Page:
The talk to our group in May, by David Hoare on 'Growing and Showing Saxifrages' coincided with the Czech Alpine Conference. But just to mention one of the great saxifrage growers in the Czech Republic, Karel Lang, who has raised many fine hybrids - an informative display of some of these is presented at the Prague Show. Karel Lang brought plants to sell at Jiri Papousek's garden, and it was instructive to see how carefully they were grown and presented - and they stimulated great interest.

Contribution from Tim Ingram 17 May 2013, 21:19top / bottom of page
A Visit to Kew Gardens

I have visited kew since I was a student in London 35 years ago and always graduate to the Alpine area. On Tuesday we were lucky to have a Group visit to Kew, though interestingly there were more gardeners actually not belonging to the Group on the coach - and my lifetime interest in these plants is probably unusual. We were fortunate to meet with Richard Wilford (who oversees all the areas where alpines are grown and has also written in detail on 'Alpines from Mountain to Garden' and his specialist interest, 'Tulips'). There has always been a strong debate about the new Davies Alpine House at Kew, but simply as a piece of sculpture it is very striking, and the logic of its construction, explained by Richard, clearly aims at providing as good conditions for growing plants as possible - whilst also showing them off to visitors. A specific donation to Kew enabled construction of the glasshouse. None the less the cultivation, propagation and gardening that goes on behind the scenes is equally important and investment in people must also be very valuable.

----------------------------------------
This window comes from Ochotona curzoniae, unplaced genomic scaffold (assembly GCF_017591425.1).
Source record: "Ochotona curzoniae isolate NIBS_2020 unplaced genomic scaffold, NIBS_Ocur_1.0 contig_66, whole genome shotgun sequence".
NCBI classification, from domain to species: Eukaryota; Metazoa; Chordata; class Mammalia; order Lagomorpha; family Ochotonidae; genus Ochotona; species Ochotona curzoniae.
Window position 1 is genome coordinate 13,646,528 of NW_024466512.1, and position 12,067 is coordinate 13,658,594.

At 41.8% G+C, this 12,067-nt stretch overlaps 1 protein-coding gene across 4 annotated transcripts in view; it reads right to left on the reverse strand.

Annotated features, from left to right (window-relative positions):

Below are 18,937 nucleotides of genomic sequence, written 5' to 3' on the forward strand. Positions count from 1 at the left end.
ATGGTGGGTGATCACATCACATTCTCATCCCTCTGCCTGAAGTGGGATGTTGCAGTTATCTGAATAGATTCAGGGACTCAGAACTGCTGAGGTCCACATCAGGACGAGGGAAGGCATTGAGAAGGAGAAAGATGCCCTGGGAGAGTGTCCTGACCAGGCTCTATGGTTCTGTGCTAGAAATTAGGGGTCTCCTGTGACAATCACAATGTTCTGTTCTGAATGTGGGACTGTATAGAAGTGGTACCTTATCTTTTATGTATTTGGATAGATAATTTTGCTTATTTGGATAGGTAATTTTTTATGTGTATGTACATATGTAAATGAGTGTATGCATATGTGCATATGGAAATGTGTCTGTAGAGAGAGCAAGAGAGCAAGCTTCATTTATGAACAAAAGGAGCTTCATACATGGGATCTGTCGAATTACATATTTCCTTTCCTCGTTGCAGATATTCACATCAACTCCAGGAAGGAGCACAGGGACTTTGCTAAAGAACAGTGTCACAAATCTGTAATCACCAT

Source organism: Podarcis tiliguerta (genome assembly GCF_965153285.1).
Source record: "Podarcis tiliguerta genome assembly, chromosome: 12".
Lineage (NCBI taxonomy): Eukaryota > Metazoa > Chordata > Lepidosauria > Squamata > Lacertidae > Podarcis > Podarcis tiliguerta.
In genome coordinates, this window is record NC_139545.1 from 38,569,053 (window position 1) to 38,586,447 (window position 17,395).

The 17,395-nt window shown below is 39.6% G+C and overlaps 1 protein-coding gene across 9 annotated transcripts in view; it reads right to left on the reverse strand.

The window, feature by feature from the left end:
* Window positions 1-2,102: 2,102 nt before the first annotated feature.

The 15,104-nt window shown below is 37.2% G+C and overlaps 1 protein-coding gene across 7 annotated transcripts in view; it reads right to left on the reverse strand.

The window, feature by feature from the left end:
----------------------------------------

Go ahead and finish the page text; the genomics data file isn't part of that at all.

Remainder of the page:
A Visit to Kew Gardens

Contribution from Tim Ingram 17 May 2013, 21:33top / bottom of page

After seeing the more intimate rock gardens in the Czech Republic, the rock garden at Kew is very different, with emphasis (of course) on the botanical origins and characteristics of plants (though this was also a feature of Vojtech Holubec's private garden). Until relatively recently plants were not separated into distinct geographical areas and Richard described how this was carried out - a major operation but one which is much more informative to visitors, even if they are not fully aware of it. If you are really interested in the diversity of the plant world then there is nowhere quite like Kew, and whilst we can often debate the minutae of plant names and botanical detail at length, gardeners also have a more artistic appreciation of plants which makes the rock and woodland gardens and alpine house thoroughly fascinating.